To encounter voluntarily such great grief of mind, and by oneself to endure, while the city is standing, those things which, when a city is taken, befall the conquered citizens; to see oneself torn from the embrace of one's friends, one's houses destroyed, one's property plundered; above all for the sake of one's country, to lose one's country itself to be stripped of the most honourable favours of the Roman people, to be precipitated from the highest rank of dignity, to see one's enemies in their robes of office demanding to conduct one's funeral before one's death has been properly mourned;—to undergo all these troubles for the sake of saving one's fellow-citizens, and this with such feelings that you are miserable while absent, not being as wise as those philosophers who care for nothing, but being as attached to one's relations and to oneself as the common feelings and rights of men require,—that is illustrious and godlike glory. For he who with a calm spirit for the sake of the republic abandons those things which he has never considered dear or delightful is not showing any remarkable good will towards the republic but he who abandons those things for the sake of the republic from which he is not torn without the greatest agony, his country is dear to that man and he prefers her safety to his affection for his own relations.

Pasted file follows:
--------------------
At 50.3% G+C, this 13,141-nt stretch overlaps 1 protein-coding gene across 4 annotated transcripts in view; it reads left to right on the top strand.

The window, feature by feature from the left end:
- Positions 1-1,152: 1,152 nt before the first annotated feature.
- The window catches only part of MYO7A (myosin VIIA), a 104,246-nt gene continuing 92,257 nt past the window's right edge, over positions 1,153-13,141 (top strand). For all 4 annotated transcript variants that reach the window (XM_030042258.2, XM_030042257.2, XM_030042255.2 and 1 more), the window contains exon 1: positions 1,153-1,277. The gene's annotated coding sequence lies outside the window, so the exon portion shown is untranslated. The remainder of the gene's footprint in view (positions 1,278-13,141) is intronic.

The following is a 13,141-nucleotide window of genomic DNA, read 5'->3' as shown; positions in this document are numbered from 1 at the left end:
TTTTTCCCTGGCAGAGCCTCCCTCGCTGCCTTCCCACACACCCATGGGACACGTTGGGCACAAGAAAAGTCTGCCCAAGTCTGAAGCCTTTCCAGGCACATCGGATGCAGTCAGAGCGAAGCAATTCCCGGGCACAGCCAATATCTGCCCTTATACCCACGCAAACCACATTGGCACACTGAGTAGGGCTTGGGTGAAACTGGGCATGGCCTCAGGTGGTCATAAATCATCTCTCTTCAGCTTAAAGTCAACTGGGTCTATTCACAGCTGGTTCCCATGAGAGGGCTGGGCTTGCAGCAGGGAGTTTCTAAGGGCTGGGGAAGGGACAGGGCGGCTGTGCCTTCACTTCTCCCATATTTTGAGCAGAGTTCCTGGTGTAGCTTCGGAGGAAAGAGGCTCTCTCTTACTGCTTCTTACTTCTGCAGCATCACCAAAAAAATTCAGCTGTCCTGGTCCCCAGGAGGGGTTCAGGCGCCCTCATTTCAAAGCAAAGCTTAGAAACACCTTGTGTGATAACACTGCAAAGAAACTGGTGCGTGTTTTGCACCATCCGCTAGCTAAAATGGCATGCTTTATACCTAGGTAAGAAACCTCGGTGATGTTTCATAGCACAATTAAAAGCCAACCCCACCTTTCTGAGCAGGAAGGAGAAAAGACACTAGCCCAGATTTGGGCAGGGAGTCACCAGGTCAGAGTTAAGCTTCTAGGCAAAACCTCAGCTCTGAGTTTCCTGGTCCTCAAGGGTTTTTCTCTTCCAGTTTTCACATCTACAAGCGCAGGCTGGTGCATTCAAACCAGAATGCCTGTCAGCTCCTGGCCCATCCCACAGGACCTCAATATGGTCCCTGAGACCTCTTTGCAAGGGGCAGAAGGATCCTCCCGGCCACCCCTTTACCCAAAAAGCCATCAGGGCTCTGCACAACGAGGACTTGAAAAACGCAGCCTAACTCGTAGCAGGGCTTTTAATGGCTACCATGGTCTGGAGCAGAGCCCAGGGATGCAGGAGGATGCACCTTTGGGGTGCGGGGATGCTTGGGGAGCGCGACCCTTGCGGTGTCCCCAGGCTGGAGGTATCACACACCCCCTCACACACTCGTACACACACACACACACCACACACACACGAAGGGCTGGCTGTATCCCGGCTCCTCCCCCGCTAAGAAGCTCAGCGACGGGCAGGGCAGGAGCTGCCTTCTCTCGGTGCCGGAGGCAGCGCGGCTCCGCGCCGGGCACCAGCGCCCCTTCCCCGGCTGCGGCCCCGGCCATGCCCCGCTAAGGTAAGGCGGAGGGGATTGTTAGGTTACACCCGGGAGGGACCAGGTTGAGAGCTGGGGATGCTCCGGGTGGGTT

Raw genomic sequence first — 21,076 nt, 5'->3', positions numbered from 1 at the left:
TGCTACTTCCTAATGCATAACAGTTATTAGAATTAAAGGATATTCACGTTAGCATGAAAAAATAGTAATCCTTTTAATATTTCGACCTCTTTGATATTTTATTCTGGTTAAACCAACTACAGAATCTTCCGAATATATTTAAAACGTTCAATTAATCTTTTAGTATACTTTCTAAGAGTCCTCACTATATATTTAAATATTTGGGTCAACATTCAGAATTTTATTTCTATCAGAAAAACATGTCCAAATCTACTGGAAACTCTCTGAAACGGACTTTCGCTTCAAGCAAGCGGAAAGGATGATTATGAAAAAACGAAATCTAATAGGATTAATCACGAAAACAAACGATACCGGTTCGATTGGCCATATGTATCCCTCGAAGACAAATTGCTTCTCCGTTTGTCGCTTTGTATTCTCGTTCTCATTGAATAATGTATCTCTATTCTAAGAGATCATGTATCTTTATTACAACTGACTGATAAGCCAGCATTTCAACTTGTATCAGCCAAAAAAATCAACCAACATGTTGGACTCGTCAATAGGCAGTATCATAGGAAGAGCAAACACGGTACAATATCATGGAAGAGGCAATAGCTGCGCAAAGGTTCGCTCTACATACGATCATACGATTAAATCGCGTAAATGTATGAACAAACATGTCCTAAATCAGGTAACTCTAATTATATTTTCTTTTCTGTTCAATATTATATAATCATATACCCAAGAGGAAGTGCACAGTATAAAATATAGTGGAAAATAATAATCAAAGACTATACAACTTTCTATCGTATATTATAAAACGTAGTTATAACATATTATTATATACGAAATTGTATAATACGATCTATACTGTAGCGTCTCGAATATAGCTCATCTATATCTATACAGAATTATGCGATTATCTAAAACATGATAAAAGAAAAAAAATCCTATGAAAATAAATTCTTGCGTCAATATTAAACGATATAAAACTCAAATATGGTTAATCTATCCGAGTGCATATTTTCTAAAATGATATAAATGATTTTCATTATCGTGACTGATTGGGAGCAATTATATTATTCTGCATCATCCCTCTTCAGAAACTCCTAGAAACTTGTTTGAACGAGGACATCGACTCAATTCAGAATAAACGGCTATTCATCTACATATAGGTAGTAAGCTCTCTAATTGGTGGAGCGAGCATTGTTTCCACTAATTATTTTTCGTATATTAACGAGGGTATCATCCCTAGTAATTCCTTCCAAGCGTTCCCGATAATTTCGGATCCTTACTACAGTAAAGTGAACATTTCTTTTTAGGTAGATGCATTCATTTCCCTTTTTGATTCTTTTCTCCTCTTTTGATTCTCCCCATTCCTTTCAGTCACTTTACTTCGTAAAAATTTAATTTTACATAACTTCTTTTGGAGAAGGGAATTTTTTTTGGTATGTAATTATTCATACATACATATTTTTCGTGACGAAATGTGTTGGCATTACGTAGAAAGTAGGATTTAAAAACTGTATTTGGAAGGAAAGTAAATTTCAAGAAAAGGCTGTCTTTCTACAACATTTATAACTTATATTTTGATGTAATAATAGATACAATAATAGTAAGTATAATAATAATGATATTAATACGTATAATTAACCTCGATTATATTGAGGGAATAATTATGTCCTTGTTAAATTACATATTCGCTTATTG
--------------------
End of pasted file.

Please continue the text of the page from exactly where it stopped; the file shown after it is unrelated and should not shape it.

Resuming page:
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THE SPEECH OF M. T. CICERO FOR HIS HOUSE. ADDRESSED TO THE PRIESTS
THE SPEECH OF M. T. CICERO AGAINST PUBLIUS VATINIUS; CALLED ALSO, THE EXAMINATION OF PUBLIUS VATINIUS.
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